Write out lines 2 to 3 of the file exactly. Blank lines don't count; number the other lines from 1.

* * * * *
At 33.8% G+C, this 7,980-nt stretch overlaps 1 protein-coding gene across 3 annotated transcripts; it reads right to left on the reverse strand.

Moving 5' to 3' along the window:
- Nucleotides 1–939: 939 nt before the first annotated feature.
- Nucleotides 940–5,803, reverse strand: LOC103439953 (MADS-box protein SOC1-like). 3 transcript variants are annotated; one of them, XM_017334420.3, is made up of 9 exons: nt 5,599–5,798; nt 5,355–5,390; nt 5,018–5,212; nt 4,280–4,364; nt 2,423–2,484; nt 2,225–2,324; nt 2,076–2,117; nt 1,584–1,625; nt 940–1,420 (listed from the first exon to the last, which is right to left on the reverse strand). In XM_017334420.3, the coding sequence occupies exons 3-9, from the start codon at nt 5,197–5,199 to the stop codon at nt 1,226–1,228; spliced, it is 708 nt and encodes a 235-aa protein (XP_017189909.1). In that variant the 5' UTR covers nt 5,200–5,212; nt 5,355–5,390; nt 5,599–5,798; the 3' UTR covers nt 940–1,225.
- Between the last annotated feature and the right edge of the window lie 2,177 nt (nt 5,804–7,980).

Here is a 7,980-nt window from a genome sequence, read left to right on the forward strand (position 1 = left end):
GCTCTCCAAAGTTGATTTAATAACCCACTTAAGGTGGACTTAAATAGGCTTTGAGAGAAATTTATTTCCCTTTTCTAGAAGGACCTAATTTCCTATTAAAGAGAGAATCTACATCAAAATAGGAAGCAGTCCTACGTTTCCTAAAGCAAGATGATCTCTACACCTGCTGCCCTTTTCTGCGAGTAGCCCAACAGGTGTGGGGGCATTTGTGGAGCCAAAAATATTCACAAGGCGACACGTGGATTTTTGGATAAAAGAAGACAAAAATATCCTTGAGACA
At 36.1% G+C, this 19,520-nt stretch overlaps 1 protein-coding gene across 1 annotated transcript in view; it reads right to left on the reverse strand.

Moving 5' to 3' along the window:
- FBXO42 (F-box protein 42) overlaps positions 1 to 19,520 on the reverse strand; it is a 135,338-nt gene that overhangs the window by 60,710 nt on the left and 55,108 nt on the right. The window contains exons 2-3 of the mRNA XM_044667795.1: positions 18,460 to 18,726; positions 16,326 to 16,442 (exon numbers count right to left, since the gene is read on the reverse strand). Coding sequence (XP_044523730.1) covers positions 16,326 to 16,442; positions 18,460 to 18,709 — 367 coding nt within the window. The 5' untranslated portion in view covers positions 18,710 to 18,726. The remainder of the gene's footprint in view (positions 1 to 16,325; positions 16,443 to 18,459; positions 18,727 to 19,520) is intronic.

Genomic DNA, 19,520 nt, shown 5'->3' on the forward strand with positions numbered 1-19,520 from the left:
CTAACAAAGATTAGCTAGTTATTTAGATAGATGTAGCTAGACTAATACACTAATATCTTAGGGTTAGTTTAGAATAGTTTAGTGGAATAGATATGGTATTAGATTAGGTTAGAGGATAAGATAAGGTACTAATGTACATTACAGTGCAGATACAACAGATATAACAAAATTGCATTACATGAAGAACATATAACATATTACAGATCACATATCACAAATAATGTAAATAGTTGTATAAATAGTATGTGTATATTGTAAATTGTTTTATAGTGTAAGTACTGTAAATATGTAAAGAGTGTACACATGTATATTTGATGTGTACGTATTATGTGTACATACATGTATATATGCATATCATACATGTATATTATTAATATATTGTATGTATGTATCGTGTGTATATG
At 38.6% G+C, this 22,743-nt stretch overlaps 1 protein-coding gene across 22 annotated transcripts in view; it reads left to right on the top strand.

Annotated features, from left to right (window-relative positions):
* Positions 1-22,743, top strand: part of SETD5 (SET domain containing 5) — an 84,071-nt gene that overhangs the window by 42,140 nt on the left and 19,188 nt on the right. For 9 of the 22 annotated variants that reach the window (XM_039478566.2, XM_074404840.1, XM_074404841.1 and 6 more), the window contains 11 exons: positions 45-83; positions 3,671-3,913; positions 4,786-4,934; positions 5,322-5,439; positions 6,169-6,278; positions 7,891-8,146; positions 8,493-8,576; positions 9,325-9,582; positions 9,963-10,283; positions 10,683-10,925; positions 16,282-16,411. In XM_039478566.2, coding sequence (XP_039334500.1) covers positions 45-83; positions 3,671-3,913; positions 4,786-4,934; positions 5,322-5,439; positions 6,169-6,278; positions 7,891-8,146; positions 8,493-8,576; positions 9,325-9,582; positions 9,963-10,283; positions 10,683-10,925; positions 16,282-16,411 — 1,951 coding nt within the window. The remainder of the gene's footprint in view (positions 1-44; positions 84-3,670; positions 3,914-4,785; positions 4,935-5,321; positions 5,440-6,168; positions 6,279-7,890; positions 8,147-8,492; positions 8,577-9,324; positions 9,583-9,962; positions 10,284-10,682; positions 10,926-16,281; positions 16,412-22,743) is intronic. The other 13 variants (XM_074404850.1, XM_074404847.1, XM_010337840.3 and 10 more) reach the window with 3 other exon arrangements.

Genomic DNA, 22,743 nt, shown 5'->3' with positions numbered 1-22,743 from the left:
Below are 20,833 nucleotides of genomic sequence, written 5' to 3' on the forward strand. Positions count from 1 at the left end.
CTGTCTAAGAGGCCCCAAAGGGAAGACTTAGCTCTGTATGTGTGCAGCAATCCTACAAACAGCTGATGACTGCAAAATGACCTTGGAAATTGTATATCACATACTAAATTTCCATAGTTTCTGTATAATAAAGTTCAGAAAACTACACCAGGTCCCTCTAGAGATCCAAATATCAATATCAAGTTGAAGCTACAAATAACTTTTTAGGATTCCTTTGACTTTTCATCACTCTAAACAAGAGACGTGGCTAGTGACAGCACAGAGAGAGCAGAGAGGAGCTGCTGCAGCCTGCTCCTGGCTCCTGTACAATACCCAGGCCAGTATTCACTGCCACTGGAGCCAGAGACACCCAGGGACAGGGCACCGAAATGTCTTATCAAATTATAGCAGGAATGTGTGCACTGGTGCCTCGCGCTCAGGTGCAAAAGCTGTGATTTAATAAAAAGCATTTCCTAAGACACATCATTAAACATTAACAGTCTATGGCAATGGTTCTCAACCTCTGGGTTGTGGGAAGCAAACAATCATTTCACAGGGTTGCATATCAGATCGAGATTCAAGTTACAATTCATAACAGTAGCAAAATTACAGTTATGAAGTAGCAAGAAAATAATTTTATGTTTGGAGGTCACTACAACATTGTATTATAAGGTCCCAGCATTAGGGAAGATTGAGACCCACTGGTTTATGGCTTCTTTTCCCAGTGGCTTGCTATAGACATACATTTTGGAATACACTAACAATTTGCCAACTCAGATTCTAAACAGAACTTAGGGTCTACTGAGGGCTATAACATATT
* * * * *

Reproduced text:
Moving 5' to 3' along the window:
- Nucleotides 1–939: 939 nt before the first annotated feature.